Where is your home in the House of Hospitality? by Samantha Lynne Gupta

Samantha Gupta

This post is written in conjunction with the “Becoming a Public Scholar-Activist” course and is directed by Monica A. Coleman. I was first introduced to Dorothy Day as an undergraduate. My professor showed up to class dressed as Day and, in full character, encouraged us to ask questions—for such an opportunity (time travel and resurrection) [Read More...]

To Facebook or Not to Facebook? Engaging Heidi Campbell’s “When Religion Meets New Media” by Margaret Ellsworth

Margaret Ellsworth

This post is written in conjunction with the “Becoming a Public Scholar-Activist” course and is directed by Monica A. Coleman. As a student of worship, I’m immersed in the liturgical seasons of the Christian year. As a Millennial, I’m immersed in the world of social media. Looking through these two lenses, I tend to notice [Read More...]

“Can We All Get Along?!” A Review of Mirolav Volf’s “A Public Faith” by Joshua Morris

Joshua Morris

This post is written in conjunction with the “Becoming a Public Scholar-Activist” course and is directed by Monica A. Coleman. Is America a Christian nation? Can we truly our faith to work? Isn’t it true that the two topics you cannot discuss at work are religion and politics? Is religion really the motivating factor in [Read More...]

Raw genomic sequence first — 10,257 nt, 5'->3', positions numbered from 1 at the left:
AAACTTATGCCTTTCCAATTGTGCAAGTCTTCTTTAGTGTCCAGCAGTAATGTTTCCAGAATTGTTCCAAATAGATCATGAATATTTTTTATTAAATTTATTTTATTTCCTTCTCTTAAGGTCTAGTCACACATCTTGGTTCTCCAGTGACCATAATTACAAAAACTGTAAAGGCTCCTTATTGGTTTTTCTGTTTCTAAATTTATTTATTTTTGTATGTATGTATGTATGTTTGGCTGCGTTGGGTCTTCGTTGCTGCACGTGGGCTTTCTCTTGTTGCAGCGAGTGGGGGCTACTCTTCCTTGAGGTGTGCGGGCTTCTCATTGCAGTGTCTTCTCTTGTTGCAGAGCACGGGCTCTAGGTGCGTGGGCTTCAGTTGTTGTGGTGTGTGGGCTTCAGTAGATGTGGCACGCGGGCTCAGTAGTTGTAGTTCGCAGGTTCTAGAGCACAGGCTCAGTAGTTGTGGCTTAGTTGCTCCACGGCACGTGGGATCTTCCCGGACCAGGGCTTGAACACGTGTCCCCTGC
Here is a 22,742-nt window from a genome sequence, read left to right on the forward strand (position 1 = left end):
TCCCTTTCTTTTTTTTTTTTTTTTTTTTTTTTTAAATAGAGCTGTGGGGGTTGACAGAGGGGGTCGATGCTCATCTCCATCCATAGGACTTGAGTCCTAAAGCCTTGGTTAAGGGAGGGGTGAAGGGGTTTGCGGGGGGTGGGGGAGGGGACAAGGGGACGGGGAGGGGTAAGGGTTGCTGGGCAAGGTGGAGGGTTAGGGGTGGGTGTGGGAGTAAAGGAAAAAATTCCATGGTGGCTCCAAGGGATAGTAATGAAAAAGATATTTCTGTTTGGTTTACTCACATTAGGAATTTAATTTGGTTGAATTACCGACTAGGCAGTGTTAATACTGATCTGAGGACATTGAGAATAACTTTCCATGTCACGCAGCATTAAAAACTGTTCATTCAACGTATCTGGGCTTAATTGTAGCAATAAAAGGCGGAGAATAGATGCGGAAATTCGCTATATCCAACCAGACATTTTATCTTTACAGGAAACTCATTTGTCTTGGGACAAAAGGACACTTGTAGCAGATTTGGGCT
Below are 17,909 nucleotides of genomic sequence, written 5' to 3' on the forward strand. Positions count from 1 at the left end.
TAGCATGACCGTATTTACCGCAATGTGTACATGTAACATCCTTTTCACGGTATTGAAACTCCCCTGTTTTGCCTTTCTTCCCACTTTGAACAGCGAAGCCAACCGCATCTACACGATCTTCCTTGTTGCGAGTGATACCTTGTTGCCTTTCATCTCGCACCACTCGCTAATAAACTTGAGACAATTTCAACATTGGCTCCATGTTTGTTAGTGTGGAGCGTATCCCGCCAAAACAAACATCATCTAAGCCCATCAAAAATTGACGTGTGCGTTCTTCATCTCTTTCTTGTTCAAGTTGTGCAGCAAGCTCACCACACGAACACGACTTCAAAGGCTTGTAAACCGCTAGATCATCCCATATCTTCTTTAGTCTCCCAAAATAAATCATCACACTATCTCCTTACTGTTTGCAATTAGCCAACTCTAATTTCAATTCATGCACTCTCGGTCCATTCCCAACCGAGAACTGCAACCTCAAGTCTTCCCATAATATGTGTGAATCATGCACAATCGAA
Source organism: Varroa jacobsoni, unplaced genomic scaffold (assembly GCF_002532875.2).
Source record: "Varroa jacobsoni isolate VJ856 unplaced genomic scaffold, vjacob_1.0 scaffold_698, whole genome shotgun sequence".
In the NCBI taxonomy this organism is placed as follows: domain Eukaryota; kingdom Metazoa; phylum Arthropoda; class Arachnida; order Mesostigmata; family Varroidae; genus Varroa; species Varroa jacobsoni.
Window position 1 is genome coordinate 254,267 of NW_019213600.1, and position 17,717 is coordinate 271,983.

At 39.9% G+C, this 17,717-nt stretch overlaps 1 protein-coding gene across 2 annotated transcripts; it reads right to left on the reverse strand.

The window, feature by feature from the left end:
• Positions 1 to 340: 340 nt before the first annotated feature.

On “Unbowed”, the memoir of activist Wangari Muta Maathai by Alex Sieber

Alex Sieber

This post is written in conjunction with the “Becoming a Public Scholar-Activist” course and is directed by Monica A. Coleman. Maathai prided herself on being single-minded. She accomplished a lot in her life because of her single-mindedness. She had a great repugnance for injustice. She also had a strong sense of community and leadership. Those values [Read More...]

Public Scholarship and Activism in Today’s World – Monica A. Coleman

Monica A. Coleman

I went to divinity school with a calling to ministry, but unsure if that meant being the lead pastor of a local church or … something else. A couple years later, I was a minister and survivor of sexual violence and I found myself with a show-string budget leading an effort that offered a church response to sexual violence. I was on the ground with survivors, police, pastors, social workers and rape crisis centers trying to break silences about how rape, incest and sexual abuse affect our faith. Years later, I wrote a book about this work with the hope that other churches and crisis centers could learn from the experiences I had in Nashville, Tennessee. Before I knew it, I was speaking and teaching about this work and the book in churches and conferences around the country. As a young religious scholar, I hoped to write books that would transform how people understood faith and theology. I had no preparation for what it meant to be this public with my activism or scholarship. [Read more...]


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